Scientists from NorthShore University HealthSystem, the John Hopkins University School of Medicine and Fudan University in China have learned that men with inherited mutations in three genes associated with the development of prostate cancer are more likely to develop aggressive forms of the disease and die from prostate cancer at an earlier age than those without the mutations.
"The study results have an important translational impact because they clearly demonstrate germline mutations in these three well-established genes can be used to predict risk for lethal prostate cancer and time to death," said Jianfeng Xu, MD, DrPH, Vice President of Translational Research at NorthShore. "This confirms major findings from previous studies and provides further direct evidence of the important role of genetic testing in prostate cancer screening and treatment."
The research was a retrospective case study of 313 patients with lethal prostate cancer and 486 with indolent prostate cancer in men of European American, African American and Chinese ancestry.
"Our aim is to find genetic markers among men who are at high risk of developing an aggressive prostate cancer," said Dr. Isaacs,fromthe Johns Hopkins Brady Urological Institute and member of the Johns Hopkins Kimmel Cancer Center. "Mutations in these genes, particularly BRCA2 and ATM, have been linked to aggressive prostate cancer, and this study provides important estimates of the frequency of mutations in men dying at different age ranges."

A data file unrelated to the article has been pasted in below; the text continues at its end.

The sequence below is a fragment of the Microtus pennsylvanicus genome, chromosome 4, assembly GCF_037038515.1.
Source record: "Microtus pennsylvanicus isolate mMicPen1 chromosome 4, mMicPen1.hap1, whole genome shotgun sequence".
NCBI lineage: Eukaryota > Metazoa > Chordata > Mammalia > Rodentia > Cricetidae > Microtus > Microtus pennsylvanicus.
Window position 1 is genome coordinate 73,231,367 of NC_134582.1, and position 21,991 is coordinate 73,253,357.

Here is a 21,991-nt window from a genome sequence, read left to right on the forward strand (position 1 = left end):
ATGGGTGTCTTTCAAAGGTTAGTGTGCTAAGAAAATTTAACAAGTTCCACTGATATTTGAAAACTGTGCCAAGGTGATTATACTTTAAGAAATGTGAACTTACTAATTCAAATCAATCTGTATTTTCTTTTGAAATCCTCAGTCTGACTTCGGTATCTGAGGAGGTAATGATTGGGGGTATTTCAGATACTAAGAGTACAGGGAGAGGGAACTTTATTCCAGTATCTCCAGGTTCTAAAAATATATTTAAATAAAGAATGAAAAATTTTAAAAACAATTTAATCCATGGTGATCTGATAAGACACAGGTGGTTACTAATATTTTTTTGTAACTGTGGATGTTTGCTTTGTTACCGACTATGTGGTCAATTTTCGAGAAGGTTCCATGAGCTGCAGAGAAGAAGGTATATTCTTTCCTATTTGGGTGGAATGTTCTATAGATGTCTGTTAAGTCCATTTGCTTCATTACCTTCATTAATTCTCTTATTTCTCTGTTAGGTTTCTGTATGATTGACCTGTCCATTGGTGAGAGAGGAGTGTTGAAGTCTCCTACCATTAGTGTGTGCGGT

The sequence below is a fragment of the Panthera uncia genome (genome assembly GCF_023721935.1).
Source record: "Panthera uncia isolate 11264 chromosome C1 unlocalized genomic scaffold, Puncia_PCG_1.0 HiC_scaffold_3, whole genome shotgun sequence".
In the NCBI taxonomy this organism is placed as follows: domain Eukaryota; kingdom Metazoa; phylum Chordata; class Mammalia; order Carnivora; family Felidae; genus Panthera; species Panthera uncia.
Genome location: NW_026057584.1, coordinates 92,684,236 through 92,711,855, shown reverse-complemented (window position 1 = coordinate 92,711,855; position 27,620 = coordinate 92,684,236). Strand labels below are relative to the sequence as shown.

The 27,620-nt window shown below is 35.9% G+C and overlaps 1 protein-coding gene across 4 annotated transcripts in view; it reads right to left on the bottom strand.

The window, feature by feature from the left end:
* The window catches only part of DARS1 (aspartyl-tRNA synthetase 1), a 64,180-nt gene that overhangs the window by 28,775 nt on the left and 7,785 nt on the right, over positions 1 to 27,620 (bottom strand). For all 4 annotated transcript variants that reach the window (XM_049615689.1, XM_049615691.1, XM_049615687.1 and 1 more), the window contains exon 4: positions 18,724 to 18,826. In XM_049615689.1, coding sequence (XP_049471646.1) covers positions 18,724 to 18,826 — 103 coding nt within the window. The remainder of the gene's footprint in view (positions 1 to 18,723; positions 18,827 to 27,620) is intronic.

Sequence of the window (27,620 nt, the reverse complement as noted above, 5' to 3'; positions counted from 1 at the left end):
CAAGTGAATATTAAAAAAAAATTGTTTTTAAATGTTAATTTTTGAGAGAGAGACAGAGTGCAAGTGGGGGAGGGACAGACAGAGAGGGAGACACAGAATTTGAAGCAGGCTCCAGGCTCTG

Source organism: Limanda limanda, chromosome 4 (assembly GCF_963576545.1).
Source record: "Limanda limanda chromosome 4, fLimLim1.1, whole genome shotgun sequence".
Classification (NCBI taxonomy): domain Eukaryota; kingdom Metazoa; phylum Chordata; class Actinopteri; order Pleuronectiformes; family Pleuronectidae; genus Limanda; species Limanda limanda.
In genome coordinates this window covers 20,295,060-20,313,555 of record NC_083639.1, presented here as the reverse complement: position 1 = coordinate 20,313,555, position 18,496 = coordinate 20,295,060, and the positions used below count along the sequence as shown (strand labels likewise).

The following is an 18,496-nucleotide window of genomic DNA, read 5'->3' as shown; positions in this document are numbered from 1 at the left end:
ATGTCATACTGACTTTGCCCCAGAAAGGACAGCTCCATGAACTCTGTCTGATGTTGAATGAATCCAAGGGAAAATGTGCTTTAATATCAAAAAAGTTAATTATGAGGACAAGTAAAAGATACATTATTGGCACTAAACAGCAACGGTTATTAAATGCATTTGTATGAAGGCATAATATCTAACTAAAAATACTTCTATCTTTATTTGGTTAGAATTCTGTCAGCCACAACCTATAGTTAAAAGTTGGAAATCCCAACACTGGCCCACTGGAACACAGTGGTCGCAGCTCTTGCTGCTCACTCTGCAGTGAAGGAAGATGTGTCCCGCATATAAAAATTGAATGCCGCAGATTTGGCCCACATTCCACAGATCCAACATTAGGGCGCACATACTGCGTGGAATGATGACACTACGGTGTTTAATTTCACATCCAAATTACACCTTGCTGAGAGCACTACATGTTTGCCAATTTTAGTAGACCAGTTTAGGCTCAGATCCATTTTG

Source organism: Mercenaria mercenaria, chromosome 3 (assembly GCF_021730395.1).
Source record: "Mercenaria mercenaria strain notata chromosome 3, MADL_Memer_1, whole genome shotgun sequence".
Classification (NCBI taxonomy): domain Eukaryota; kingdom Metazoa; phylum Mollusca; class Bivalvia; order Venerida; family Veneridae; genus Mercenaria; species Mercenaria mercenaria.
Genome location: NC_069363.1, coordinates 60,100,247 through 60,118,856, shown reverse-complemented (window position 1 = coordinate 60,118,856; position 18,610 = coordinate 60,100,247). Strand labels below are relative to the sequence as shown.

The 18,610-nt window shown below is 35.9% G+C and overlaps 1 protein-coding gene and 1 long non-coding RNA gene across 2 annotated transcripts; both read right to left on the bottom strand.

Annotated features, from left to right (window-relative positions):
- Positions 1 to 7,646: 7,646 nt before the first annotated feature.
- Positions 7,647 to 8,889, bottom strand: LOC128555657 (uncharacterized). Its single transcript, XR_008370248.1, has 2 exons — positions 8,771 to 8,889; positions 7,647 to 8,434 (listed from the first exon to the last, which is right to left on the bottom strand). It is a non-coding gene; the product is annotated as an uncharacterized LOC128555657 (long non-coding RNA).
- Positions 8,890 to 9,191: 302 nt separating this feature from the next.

The research showed that the frequency of gene mutations in lethal prostate cancer patients was meaningfully higher than that observed in localized cancer patients. Mutation carrier status was also significantly associated with more advanced prostate cancer at time of diagnosis, and among lethal prostate cancer patients an earlier death. Moreover, the median survival time after diagnosis was significantly shorter in carriers (four years) than the non-carriers (eight years). In contrast, no mutations were observed in 49 men dying from prostate cancer over the age of 80.
The researchers noted that the results have important clinical implications, and recommend that mutation carrier status be included as an important factor as clinicians make treatment decisions. Men who have their prostates removed may experience significant side effects, including erectile dysfunction and incontinence.
"We have made great progress in identifying molecular factors in the development of prostate cancer in recent years but what remains elusive is being able to distinguish cancers that are particularly aggressive versus ones that are likely to remain indolent, maybe for years," said Brian Helfand, MD, a NorthShore urologist and an author of the study. "This is absolutely vital information to have when considering whether to aggressively treat a patient's cancer or take an approach of active surveillance."
The study was published in European Urology.